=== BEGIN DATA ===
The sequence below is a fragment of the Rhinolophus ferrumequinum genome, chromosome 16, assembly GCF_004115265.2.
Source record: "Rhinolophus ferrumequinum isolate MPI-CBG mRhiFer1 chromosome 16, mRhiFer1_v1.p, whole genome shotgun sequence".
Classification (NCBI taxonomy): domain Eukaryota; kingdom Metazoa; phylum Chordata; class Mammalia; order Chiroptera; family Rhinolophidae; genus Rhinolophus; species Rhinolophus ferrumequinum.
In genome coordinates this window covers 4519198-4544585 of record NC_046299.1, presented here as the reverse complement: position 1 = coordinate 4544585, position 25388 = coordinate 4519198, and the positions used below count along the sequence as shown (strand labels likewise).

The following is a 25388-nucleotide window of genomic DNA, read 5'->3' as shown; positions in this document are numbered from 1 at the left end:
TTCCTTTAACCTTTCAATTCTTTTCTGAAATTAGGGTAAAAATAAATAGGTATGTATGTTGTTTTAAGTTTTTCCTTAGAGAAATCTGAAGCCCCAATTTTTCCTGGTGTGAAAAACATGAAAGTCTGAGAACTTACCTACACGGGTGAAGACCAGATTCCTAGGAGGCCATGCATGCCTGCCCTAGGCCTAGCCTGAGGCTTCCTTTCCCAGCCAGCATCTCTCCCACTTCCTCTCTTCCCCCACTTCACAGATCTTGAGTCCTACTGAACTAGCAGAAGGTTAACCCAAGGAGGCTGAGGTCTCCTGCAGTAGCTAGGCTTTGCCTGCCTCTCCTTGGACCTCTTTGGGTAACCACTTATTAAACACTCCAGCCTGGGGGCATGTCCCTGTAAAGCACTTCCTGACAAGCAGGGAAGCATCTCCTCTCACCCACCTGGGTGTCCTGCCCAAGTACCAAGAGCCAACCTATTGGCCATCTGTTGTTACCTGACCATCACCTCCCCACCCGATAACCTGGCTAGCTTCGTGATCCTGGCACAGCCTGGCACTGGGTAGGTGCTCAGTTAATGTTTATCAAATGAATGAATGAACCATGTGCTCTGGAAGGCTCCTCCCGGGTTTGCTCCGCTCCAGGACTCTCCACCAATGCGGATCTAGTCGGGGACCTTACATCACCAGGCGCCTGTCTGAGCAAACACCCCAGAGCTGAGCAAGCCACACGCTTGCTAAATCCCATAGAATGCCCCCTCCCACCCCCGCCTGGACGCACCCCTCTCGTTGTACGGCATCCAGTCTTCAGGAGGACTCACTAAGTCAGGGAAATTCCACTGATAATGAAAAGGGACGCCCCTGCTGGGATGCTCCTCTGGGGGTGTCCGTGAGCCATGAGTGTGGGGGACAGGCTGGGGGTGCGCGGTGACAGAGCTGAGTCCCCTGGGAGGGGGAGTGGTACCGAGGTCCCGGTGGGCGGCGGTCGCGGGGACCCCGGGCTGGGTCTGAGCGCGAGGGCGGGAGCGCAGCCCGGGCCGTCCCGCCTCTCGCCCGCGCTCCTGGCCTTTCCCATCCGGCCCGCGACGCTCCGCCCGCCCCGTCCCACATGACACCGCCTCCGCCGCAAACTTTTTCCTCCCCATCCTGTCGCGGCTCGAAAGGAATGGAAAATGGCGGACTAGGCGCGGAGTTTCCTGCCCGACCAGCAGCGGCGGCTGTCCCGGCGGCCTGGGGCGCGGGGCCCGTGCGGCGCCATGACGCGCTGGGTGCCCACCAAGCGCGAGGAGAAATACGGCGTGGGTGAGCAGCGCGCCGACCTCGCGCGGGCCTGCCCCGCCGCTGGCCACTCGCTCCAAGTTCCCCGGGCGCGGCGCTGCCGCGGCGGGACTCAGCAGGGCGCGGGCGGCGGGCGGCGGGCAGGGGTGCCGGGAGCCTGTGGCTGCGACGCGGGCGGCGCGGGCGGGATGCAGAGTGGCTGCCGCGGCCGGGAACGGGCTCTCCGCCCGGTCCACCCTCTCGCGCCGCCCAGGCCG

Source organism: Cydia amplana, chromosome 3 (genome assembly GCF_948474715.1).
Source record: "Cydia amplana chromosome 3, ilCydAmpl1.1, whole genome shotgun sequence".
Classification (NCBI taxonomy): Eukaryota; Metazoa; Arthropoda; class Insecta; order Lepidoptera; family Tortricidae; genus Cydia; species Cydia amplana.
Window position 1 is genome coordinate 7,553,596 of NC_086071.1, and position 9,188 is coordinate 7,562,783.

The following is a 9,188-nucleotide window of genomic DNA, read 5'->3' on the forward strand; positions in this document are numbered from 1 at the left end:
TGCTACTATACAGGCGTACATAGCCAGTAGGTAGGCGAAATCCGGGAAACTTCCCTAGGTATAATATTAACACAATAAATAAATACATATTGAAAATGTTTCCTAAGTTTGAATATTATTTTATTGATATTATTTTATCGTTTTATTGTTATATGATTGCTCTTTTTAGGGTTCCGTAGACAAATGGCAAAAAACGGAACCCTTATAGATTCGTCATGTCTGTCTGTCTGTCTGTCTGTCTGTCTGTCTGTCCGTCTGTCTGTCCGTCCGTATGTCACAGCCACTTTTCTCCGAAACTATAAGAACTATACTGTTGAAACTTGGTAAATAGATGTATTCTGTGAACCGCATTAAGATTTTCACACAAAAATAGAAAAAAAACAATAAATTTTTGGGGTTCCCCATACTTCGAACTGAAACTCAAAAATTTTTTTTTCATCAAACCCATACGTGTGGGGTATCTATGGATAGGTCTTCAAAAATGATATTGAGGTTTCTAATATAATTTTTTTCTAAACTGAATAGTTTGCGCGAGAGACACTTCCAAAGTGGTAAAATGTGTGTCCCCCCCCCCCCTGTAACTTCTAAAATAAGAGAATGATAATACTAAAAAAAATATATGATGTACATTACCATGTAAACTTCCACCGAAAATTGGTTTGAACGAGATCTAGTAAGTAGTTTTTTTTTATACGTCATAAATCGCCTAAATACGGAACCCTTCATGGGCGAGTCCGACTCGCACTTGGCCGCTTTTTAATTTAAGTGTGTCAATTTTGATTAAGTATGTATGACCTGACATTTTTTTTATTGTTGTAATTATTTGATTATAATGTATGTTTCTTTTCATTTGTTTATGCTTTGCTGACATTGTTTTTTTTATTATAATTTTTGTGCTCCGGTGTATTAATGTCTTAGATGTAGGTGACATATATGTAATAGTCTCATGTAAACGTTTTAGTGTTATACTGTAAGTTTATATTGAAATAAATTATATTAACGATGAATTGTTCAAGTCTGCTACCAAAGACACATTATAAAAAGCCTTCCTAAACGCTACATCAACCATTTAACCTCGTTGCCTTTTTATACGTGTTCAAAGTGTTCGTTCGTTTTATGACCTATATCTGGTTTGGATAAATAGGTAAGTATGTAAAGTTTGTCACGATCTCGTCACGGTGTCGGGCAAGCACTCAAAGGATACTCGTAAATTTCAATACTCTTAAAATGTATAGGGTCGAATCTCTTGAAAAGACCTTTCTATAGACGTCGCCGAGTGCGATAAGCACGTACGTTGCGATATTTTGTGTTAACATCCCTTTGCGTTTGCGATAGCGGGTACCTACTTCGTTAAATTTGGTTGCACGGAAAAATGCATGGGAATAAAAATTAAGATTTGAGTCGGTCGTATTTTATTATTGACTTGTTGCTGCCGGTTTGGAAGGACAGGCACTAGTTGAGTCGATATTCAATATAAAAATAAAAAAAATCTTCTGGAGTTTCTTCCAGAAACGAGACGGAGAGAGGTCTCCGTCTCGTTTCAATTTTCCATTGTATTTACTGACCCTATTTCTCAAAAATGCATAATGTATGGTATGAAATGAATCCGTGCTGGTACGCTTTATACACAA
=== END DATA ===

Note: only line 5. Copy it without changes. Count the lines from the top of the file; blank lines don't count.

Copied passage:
The following is a 25388-nucleotide window of genomic DNA, read 5'->3' as shown; positions in this document are numbered from 1 at the left end: